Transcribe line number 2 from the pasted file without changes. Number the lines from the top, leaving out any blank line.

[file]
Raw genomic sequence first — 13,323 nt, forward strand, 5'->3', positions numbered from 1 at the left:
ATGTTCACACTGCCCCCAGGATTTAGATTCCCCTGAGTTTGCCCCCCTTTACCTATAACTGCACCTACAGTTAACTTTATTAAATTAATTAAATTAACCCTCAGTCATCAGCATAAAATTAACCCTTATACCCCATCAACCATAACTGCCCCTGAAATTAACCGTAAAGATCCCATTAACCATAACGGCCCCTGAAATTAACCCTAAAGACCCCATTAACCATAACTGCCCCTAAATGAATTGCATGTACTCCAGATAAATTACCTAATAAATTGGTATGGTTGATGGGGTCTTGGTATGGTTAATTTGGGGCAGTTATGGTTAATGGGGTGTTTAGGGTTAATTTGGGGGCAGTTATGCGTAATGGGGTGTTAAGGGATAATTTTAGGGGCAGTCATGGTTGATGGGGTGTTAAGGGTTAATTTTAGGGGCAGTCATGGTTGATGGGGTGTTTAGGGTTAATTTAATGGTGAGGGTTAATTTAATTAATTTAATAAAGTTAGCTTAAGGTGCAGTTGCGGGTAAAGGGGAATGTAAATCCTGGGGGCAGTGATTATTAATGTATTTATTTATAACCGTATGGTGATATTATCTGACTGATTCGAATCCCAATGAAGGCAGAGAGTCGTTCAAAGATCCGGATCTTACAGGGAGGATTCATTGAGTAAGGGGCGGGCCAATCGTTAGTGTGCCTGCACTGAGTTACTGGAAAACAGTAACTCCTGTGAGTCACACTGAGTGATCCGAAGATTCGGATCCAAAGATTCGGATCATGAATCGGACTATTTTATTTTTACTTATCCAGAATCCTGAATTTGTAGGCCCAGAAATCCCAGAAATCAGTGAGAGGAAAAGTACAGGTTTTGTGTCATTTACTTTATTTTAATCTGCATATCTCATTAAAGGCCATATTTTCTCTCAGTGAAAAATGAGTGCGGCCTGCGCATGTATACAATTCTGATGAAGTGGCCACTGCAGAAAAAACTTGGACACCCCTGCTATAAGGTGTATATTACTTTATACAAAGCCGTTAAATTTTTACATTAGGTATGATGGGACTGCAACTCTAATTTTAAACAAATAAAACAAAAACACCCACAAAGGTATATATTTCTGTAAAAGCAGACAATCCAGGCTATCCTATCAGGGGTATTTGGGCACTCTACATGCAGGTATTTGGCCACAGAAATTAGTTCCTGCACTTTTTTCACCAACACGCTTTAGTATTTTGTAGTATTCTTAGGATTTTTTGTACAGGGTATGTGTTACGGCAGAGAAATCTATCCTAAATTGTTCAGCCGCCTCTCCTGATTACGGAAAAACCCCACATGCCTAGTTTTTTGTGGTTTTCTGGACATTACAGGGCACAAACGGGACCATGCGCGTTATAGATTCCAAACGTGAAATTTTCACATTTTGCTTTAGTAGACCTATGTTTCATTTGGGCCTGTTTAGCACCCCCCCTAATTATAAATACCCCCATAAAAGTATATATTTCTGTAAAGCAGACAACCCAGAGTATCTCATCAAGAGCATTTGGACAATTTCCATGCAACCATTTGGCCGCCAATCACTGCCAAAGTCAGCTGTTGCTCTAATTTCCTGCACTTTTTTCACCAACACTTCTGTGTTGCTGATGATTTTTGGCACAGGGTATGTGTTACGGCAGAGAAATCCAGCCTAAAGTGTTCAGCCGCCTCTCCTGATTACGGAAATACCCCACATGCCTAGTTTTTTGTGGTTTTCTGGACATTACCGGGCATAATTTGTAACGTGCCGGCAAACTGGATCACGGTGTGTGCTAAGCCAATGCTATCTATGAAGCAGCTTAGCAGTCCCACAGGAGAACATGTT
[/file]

ATGTTCACACTGCCCCCAGGATTTAGATTCCCCTGAGTTTGCCCCCCTTTACCTATAACTGCACCTACAGTTAACTTTATTAAATTAATTAAATTAACCCTCAGTCATCAGCATAAAATTAACCCTTATACCCCATCAACCATAACTGCCCCTGAAATTAACCGTAAAGATCCCATTAACCATAACGGCCCCTGAAATTAACCCTAAAGACCCCATTAACCATAACTGCCCCTAAATGAATTGCATGTACTCCAGATAAATTACCTAATAAATTGGTATGGTTGATGGGGTCTTGGTATGGTTAATTTGGGGCAGTTATGGTTAATGGGGTGTTTAGGGTTAATTTGGGGGCAGTTATGCGTAATGGGGTGTTAAGGGATAATTTTAGGGGCAGTCATGGTTGATGGGGTGTTAAGGGTTAATTTTAGGGGCAGTCATGGTTGATGGGGTGTTTAGGGTTAATTTAATGGTGAGGGTTAATTTAATTAATTTAATAAAGTTAGCTTAAGGTGCAGTTGCGGGTAAAGGGGAATGTAAATCCTGGGGGCAGTGATTATTAATGTATTTATTTATAACCGTATGGTGATATTATCTGACTGATTCGAATCCCAATGAAGGCAGAGAGTCGTTCAAAGATCCGGATCTTACAGGGAGGATTCATTGAGTAAGGGGCGGGCCAATCGTTAGTGTGCCTGCACTGAGTTACTGGAAAACAGTAACTCCTGTGAGTCACACTGAGTGATCCGAAGATTCGGATCCAAAGATTCGGATCATGAATCGGACTATTTTATTTTTACTTATCCAGAATCCTGAATTTGTAGGCCCAGAAATCCCAGAAATCAGTGAGAGGAAAAGTACAGGTTTTGTGTCATTTACTTTATTTTAATCTGCATATCTCATTAAAGGCCATATTTTCTCTCAGTGAAAAATGAGTGCGGCCTGCGCATGTATACAATTCTGATGAAGTGGCCACTGCAGAAAAAACTTGGACACCCCTGCTATAAGGTGTATATTACTTTATACAAAGCCGTTAAATTTTTACATTAGGTATGATGGGACTGCAACTCTAATTTTAAACAAATAAAACAAAAACACCCACAAAGGTATATATTTCTGTAAAAGCAGACAATCCAGGCTATCCTATCAGGGGTATTTGGGCACTCTACATGCAGGTATTTGGCCACAGAAATTAGTTCCTGCACTTTTTTCACCAACACGCTTTAGTATTTTGTAGTATTCTTAGGATTTTTTGTACAGGGTATGTGTTACGGCAGAGAAATCTATCCTAAATTGTTCAGCCGCCTCTCCTGATTACGGAAAAACCCCACATGCCTAGTTTTTTGTGGTTTTCTGGACATTACAGGGCACAAACGGGACCATGCGCGTTATAGATTCCAAACGTGAAATTTTCACATTTTGCTTTAGTAGACCTATGTTTCATTTGGGCCTGTTTAGCACCCCCCCTAATTATAAATACCCCCATAAAAGTATATATTTCTGTAAAGCAGACAACCCAGAGTATCTCATCAAGAGCATTTGGACAATTTCCATGCAACCATTTGGCCGCCAATCACTGCCAAAGTCAGCTGTTGCTCTAATTTCCTGCACTTTTTTCACCAACACTTCTGTGTTGCTGATGATTTTTGGCACAGGGTATGTGTTACGGCAGAGAAATCCAGCCTAAAGTGTTCAGCCGCCTCTCCTGATTACGGAAATACCCCACATGCCTAGTTTTTTGTGGTTTTCTGGACATTACCGGGCATAATTTGTAACGTGCCGGCAAACTGGATCACGGTGTGTGCTAAGCCAATGCTATCTATGAAGCAGCTTAGCAGTCCCACAGGAGAACATGTT